Previous research on achieving the alignment of compression gratings has mainly focused on the parallelism of the gratings. We propose a promising method to achieve parallelism and especially accurately adjust the grating to its optimum working angle to achieve dispersion compensation. A spectrometer and a precisely adjustable mirror pair are cooperatively used to measure the wavelength of the light diffracted by the grating, satisfying the Littrow condition. Meanwhile, the tiny slit of the spectrometer can decrease the grating-tip and in-plane rotation error during the alignment procedure. Using this technique, the residual phase of the compressed pulse is optimized and the compressed pulse duration is 25.4 fs, which is 1.06 times that of the Fourier-transform-limited compressed pulse.
We report a generation of 10.6% conversion efficiency near 1053 nm first order Stokes pulse in stimulated Raman
scattering pumped using 800 nm Ti:sapphire based femtosecond pulses that are stretched to 460 ps, obtained by use of a
single pass ethonal Raman shifter. The Stokes pulse almost maintains the bandwidth of the pump and is compressed to
~10 ps using a mismatched grating-pair. The spectral characteristic of the Raman pulse is calculated and the results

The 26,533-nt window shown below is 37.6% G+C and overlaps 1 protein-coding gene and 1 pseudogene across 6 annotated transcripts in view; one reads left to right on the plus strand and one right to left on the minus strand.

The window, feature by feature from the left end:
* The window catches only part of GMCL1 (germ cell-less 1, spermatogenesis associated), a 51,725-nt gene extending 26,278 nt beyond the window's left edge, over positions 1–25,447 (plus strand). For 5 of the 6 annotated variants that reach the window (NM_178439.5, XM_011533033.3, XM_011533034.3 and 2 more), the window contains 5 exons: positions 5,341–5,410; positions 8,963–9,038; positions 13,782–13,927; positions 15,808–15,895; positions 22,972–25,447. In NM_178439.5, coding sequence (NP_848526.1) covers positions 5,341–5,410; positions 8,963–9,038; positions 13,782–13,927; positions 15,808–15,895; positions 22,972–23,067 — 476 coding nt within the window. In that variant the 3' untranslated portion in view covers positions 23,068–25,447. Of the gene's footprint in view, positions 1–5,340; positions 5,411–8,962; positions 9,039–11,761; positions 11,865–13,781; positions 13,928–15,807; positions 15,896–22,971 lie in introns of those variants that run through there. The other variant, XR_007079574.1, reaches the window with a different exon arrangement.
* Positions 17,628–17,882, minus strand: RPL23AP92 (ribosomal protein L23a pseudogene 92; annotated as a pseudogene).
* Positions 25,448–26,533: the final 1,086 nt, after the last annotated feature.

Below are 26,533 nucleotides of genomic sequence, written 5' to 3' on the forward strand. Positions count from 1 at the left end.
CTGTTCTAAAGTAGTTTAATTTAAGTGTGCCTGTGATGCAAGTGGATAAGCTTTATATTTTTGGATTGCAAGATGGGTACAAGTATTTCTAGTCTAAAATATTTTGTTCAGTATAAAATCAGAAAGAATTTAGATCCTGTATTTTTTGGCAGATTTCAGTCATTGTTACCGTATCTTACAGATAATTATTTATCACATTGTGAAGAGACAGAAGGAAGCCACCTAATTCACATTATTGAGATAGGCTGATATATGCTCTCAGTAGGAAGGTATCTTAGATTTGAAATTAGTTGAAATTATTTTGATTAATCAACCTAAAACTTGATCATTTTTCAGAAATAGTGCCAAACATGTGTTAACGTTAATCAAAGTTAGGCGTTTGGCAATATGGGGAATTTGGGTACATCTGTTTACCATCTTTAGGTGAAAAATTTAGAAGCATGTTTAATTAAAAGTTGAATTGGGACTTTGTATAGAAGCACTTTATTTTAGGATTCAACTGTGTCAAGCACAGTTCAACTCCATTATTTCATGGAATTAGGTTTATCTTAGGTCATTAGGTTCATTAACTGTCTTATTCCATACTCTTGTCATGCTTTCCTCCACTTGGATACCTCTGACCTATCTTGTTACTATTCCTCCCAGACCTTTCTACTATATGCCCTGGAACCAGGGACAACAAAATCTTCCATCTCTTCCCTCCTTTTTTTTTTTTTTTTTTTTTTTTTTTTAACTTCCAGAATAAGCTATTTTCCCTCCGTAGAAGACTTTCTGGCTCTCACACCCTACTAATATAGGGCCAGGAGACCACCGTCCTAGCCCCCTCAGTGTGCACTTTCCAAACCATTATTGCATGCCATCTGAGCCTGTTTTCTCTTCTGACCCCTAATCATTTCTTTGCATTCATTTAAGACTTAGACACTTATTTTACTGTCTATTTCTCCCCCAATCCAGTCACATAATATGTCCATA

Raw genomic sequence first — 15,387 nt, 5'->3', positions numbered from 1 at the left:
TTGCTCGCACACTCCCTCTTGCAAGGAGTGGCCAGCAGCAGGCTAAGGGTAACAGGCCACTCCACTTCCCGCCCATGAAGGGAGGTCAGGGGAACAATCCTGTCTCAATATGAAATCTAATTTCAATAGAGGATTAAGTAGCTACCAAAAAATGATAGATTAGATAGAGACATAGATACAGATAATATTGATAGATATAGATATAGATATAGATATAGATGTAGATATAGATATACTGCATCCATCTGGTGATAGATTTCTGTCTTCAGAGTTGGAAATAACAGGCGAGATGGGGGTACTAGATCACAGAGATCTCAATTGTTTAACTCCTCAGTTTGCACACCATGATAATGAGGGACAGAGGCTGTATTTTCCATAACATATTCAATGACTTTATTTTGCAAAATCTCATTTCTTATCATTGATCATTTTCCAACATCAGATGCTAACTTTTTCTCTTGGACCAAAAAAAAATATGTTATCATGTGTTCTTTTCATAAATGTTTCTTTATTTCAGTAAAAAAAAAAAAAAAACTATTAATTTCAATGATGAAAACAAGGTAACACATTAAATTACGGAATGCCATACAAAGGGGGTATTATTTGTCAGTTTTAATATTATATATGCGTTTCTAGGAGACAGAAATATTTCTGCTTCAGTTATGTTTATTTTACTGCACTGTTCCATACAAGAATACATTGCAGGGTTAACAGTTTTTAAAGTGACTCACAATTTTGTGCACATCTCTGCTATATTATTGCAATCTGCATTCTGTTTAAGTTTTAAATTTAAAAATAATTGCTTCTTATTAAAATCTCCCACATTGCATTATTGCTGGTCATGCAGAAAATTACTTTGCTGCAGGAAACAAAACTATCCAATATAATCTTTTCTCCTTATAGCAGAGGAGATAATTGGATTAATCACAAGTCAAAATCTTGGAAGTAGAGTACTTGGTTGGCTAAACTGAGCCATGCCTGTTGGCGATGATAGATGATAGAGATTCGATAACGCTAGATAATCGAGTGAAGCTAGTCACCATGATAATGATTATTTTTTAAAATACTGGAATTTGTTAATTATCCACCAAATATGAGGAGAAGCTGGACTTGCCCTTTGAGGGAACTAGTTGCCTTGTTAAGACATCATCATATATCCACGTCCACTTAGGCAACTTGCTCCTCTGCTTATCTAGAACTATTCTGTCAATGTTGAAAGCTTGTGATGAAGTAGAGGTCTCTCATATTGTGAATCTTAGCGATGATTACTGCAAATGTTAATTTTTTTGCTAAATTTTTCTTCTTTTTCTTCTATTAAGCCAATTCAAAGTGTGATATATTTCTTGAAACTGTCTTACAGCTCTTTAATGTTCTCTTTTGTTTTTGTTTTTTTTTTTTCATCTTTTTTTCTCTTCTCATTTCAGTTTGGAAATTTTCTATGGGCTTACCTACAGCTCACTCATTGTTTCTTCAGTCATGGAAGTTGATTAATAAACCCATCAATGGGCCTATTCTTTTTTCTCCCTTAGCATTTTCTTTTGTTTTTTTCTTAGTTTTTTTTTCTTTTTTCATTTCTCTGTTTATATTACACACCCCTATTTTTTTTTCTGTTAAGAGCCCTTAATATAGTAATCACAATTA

explain the observed transient features.
We demonstrate high amplified spontaneous emission (ASE) contrast pulses in a Nd:glass laser system based on the hybrid double chirped pulse amplification (double CPA) scheme. By an OPA temporal cleaning device, ~100 uJ/46 fs/ 1011 clean pulses are generated and amplified in the next Nd:glass laser. After compressor, >150 mJ/~0.5 ps/1 Hz pulses can be obtained. The ASE temporal contrast of amplified pulses is ~1011 with energy gain ~2.5×104 in the Nd:glass amplifiers.
Comb-like supercontinuum generation is investigated with dual-pulse filamentation in air. The period of spectral
fringes varies with the time delay between collinearly propagating pulses. The comb-like supercontinuum may be a
potential tool for optical remote sensing.